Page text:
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‘The whole is greater than the sum of its parts’ as a turn of phrase is often especially true of films. However there are times – and movies – where the opposite holds just as true; Quantum of Solace is one such example. One wonders if this film had been released now – given the huge increase in awareness of production woes and the taking of them into account in reviews etc. – would this film have been more favourably received. For production woes it most certainly had. And quite damaging, they most certainly were.
Taking place minutes after 007 franchise re-starter Casino Royale, Quantum of Solace begins with James Bond (Daniel Craig) and M (Judi Dench) as they interrogate Mr White (Jesper Christensen), ultimately learning of the mysterious Quantum organisation; a globe-spanning, shadowy cabal with connections to the highest levels of government and people everywhere. Bond ends up on the trail of Dominic Greene (Mathieu Amalric), an environmental philanthropist and one of Quantum’s key members. Discovering a plot to steal Bolivia’s water supply, install a dictator and sell the water back to the country for massive profits, Bond fights to thwart Greene and finally get answers regarding Vesper’s (Eva Green) involvement in the Quantum-linked events of the prior film.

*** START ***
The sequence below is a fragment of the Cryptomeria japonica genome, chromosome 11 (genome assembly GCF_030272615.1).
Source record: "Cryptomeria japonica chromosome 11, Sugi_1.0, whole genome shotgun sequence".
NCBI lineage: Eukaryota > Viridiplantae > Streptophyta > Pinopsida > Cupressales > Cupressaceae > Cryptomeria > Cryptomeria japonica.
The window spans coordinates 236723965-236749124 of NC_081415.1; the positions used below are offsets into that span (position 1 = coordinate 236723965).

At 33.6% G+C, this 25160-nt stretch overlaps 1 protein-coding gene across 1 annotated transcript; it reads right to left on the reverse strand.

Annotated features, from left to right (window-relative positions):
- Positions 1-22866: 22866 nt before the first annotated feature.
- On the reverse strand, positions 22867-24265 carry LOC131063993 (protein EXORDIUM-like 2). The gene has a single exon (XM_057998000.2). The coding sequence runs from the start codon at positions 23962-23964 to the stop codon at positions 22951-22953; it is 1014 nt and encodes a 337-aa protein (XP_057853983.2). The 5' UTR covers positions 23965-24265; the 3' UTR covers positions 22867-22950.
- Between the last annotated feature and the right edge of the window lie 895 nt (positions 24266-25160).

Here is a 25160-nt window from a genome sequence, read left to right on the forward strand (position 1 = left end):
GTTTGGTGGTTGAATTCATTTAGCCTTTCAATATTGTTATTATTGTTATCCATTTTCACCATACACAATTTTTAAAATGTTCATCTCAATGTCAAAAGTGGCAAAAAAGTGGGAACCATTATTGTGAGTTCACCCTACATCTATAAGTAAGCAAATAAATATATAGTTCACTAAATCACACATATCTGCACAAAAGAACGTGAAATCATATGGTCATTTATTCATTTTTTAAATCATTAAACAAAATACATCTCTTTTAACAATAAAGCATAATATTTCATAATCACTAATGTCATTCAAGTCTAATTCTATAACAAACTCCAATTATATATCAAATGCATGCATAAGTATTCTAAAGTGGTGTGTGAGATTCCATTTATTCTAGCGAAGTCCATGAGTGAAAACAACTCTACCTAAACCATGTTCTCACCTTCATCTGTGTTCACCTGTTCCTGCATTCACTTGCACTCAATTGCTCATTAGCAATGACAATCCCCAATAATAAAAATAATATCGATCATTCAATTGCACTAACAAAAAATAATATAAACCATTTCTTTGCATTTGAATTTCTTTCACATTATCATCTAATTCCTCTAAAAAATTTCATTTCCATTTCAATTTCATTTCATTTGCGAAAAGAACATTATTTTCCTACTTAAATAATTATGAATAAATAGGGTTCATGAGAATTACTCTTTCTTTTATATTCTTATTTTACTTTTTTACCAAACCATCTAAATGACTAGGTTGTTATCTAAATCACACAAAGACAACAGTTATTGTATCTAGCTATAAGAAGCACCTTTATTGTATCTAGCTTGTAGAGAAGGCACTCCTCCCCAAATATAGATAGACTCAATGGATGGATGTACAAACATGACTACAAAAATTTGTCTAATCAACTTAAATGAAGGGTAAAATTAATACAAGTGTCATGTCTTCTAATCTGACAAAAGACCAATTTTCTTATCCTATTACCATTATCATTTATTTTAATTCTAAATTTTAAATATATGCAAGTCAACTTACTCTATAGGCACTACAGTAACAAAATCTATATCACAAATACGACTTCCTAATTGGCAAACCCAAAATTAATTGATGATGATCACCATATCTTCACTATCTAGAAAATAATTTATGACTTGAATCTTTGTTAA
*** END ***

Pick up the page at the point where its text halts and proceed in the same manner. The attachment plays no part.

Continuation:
Rushed into production to capitalise on Casino Royale’s staggering success and goodwill toward the franchise, the film almost immediately hit trouble with the now near-legendary writers’ strike which knee-capped any number of films and TV shows at the time. But this was Bond, and they had a release date to meet. Only Daniel Craig and director Marc Forster were allowed to work on the script under the strike rules and so, working from an unfinished draft of the script and with only a vague notion of what it would become (allegedly the film wasn’t initially planned to be the direct sequel it ultimately became), they soldiered on, wrote new lines on the day and managed to get a finished film out of it.